Bux v The General Medical Council [2021] EWHC 762 (Admin) (31 March 2021)

Doctor accused of involvement with a medico-legal scheme deemed to have all the “hallmarks of a corrupt practice” lose appeal against erasure.

On 9 October 2019 the Medical Practitioners Tribunal Service (MPTS) made findings of fact that Dr Zuber Bux, the appellant, had acted in a state of conflict of interest, dishonestly and for financial gain. Based on those findings the MPTS found that the appellant’s fitness to practise was currently impaired by reason of misconduct and erased his name from the Medical Register.

The facts found proved fell into four categories, namely:

i) that the appellant acted in a state of conflict of interest by accepting instructions through an agent, Medico Legal and Litigation Services Ltd, to prepare medico-legal reports in respect of holiday sickness claims, from a firm of solicitors in which his wife was a salaried partner;

ii) that in one case he gave a deliberately false answer;

iii) that he made diagnoses without proper evidence and had in his reports failed to follow the requirements; and

iv) that he improperly performed a circumcision procedure in the community and in so doing failed to recognise or advise in terms of the risk of doing so.


Dr Bux appealed the MPTS decision om the grounds that:

  1. there was no conflict of interest, that issue having been decided in the appellant’s favour by a preliminary-issue judgment given by HHJ Gregory in the County Court at Liverpool in one of the claims where the appellant was acting as an expert witness;
  2. as there was no conflict of interest, there was no duty on the appellant as expert to disclose anything;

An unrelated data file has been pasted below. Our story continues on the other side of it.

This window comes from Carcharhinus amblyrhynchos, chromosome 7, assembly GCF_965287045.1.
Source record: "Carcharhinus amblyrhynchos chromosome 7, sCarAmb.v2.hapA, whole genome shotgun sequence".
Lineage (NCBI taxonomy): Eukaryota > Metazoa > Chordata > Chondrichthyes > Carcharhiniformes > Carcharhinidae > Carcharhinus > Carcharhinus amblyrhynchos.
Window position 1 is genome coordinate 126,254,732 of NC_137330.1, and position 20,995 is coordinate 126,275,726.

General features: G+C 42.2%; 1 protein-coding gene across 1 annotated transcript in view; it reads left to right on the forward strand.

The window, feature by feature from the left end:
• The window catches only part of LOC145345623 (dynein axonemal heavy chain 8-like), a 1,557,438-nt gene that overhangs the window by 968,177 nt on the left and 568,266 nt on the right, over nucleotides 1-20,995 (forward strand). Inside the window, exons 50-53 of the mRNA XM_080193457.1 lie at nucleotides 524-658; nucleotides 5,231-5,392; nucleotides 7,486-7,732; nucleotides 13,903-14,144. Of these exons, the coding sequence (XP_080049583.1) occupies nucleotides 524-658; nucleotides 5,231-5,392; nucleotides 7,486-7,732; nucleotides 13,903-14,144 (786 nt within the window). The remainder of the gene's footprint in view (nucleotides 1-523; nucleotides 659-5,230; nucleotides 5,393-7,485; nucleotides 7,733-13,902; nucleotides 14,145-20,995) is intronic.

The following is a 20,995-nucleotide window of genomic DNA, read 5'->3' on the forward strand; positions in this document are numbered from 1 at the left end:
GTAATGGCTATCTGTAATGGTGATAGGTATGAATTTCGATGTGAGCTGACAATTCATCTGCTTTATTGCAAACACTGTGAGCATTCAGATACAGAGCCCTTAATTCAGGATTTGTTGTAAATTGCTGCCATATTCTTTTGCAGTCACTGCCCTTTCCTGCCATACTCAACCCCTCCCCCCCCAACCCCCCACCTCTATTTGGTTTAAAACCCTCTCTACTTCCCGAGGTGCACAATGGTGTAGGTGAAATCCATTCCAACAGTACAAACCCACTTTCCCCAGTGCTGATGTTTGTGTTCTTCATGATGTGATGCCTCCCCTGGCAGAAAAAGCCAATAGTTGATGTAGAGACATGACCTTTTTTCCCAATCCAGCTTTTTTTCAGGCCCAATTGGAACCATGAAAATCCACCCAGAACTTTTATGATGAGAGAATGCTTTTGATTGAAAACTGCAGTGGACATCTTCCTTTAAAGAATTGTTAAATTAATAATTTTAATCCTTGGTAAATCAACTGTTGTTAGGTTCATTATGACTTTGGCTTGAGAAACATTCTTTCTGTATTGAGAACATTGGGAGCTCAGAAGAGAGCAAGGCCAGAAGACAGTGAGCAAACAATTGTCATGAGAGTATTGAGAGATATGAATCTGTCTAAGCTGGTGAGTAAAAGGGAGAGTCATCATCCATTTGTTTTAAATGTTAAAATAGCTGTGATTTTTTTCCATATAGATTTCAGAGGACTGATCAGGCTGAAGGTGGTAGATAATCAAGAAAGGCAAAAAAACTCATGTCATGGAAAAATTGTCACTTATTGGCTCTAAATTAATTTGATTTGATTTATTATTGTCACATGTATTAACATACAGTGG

3. the flawed finding by the MPT that there was a conflict of interest, and a breach of the duty to disclose it, contaminated the findings on improper diagnoses, dishonesty and financial motive;
  4. the MPT applied an incorrect legal test to the question of dishonesty, and its finding in that regard was thereby vitiated; and
  5. the sanction of erasure was disproportionate, unduly harsh and unreasonable.


Mr Justice Mostyn said in his judgement of Dr Bux:

“As an expert witness the appellant owed to the court a duty of independence and objectivity.”

“On the other hand, the defendant had a personal interest in keeping up to speed the lucrative throughput of medical reports the benefit from which accrued not only to himself but also to his wife. She was a co-shareholder in the company to which the proceeds of the work were paid, and was a partner in the firm of solicitors providing him with the work.

“In 2016 it was abundantly clear to the appellant that he had to disclose his marital relationship not only to the defendant’s insurers but also to the court. This was clear to the appellant not only from the terms of the codes of guidance to which he was subject, but also as a result of the letter written in 2011 by the MDU. But he made no disclosure.

” The appellant had on 12 May 2017 signed replies to CPR 35.6 questions, endorsed with a statement of truth, which were completely false.”

Mostyn J concluded that:

“In such circumstances, in my judgment, it would have been perverse and wrong for the MPTS to have decided anything other than that the appellant had an actual, serious, conflict of interest of the first type. I am satisfied, notwithstanding the presence of some linguistic confusion, that this is what the MPTS decided.

“Having made the findings of dishonesty, the finding of impairment of fitness to practise and the sanction of erasure were inevitable.”


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